April Opinion

Do you remember the New Labour mantra Education, Education, Education? This was part of a whole scale re modelling of Education including revision of the Curriculum, the launch of the Academy program, and the capital program Building Schools for the Future – with a long term aim to rebuild every secondary school across the whole country over time. This academic term sees young people across Calderdale taking public examinations be they GCSEs or equivalent, and A Levels. For many they will be using the new specification for either the first or second time. It’s a nervous time for young people and also for teachers and Schools, for exam results are a critical way in which schools are judged as Outstanding at one end or placed in Special Measures at the other.

Every Secretary of State for Education likes to leave their mark on the Education system – hence many teachers are exhausted by endless changes and tinkering. Having been Chair of Governors in two State Schools and now in the Independent Sector, my observations are that teachers just want to be left to get on with the job, to engage with young people and help them learn the subjects they have chosen, and to develop those important life skills. This doesn’t mean that Schools don’t require inspection because of course they do, it’s the BUT, in that OFSTED no longer seems independent of Government, and regularly one senses they have already decided what the outcome will be before the inspection has taken place? I think it’s really hard on schools that serve vulnerable communities with young people who experience many challenges and obstacles both at home and in the learning environment, and yet are all judged equally by a national standard. I recall one vulnerable school which was being supported by a University, where first a much loved member of staff died of Cancer, to be followed secondly by a Year 8 pupil who took his own life, leading the Head Teacher to have a nervous breakdown, and for OFSTED to question why the School wasn’t achieving rapid improvement? There was no recognition that the School had been rocked to its core and that it would take time to turn the school around to more calmer waters and pupils reaching national levels.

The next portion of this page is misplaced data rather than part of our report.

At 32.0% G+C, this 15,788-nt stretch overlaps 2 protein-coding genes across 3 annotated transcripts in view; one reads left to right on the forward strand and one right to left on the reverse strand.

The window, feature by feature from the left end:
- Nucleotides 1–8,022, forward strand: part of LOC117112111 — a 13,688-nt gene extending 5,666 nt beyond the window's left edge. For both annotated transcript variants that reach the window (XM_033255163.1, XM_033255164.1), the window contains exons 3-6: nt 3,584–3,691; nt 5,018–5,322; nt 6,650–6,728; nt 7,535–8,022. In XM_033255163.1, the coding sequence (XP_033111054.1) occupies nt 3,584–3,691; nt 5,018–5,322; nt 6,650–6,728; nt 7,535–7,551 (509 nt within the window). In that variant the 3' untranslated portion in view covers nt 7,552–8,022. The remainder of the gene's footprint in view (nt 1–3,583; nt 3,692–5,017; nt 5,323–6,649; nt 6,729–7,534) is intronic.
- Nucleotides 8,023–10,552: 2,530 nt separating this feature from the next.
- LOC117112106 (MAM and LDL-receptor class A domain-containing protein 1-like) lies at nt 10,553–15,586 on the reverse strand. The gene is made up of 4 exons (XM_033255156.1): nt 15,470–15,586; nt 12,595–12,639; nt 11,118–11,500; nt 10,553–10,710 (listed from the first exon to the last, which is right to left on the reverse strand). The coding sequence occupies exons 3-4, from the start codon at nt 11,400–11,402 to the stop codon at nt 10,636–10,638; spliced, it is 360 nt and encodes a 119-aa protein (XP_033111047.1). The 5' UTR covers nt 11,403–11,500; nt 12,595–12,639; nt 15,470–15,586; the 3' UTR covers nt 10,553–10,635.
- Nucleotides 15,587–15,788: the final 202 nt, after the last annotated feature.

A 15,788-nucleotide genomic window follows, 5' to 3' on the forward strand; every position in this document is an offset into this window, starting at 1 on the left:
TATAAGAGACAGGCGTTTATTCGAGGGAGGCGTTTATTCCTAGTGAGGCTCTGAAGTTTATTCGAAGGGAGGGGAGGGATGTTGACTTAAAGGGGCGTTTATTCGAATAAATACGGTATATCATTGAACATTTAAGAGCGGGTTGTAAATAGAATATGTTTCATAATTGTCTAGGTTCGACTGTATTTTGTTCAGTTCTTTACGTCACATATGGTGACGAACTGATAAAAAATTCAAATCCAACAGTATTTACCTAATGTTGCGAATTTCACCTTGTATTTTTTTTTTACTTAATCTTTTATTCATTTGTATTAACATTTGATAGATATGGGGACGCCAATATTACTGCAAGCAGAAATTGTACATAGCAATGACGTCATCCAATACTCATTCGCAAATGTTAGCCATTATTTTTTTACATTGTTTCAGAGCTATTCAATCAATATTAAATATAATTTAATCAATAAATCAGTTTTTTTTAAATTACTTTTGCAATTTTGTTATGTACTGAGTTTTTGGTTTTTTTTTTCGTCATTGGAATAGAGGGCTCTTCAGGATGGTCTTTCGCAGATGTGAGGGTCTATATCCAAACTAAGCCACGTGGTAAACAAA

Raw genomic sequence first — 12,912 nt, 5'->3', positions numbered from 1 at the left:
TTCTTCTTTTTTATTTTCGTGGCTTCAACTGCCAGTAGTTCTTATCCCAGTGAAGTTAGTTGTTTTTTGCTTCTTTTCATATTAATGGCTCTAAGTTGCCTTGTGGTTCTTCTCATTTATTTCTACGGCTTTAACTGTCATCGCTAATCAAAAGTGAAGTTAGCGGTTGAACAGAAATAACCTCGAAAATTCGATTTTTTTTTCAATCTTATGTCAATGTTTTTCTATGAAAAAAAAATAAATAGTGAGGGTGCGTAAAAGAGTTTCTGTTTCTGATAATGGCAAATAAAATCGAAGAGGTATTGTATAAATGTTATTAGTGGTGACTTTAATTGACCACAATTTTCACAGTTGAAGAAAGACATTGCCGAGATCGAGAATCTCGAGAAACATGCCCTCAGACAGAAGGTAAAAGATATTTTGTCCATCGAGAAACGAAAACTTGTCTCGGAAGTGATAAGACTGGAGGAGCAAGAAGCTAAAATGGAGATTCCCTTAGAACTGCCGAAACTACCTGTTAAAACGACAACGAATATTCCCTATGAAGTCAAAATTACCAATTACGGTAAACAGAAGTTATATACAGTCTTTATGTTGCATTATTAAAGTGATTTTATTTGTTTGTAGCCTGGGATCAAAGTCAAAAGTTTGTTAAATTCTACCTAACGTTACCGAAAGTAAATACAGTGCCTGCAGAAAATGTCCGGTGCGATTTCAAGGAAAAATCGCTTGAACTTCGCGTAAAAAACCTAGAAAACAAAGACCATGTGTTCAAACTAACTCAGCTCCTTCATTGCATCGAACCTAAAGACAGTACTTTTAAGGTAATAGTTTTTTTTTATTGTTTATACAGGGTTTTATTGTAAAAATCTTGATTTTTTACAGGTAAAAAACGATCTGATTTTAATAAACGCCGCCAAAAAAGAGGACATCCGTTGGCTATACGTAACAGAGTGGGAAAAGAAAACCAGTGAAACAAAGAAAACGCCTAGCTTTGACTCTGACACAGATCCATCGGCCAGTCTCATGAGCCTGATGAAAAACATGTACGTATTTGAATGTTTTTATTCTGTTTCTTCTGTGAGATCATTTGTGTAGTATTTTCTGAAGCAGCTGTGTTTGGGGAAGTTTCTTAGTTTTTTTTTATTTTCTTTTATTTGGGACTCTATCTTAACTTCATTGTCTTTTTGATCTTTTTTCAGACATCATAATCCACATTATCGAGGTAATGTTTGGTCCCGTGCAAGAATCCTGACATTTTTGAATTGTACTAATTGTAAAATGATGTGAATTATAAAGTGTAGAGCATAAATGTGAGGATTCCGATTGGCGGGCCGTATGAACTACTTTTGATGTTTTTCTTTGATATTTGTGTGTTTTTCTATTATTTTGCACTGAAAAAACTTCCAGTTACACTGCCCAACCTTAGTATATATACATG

Many Head teachers are struggling to manage the current Funding Formula. Money is scarce, teacher’s pay has declined, many are leaving disillusioned, and many school buildings are now in a poor state of repair, because the Building Schools for the Future Program was scrapped following the Economic crash in 2008.

Here in Calderdale instead of wallowing in pity about the state of Education, there is a vision for a New Sixth Form College in Northgate House, the old Council Offices. There are a number of positives about this proposal: firstly many of our young people leave Calderdale and go elsewhere and we need to retain them here; secondly, Secondary Schools 11-16 have been subsidising Sixth Form provision for years because the funding is so appalling and this might help some of our smaller schools with sixth forms; thirdly, it will also release some extra space for schools who are already oversubscribed and with expanding admissions for places; fourthly, the Council has a real challenge to know what to do with the Northgate House site – Retail Developers don’t want to know – with Brexit looming investors are nervous about the future and retail on the High Street has never been more challenging. The danger is to bull doze the site and end up with a hole in the ground for ten years like Bradford? So what can be done with the site? Mixed use – A Sixth Form provision, with some housing, and small retail alongside, sounds like a plan, and deserves support across the political spectrum. Surely, we all want a vibrant town centre, and the best Education for our young people we can offer?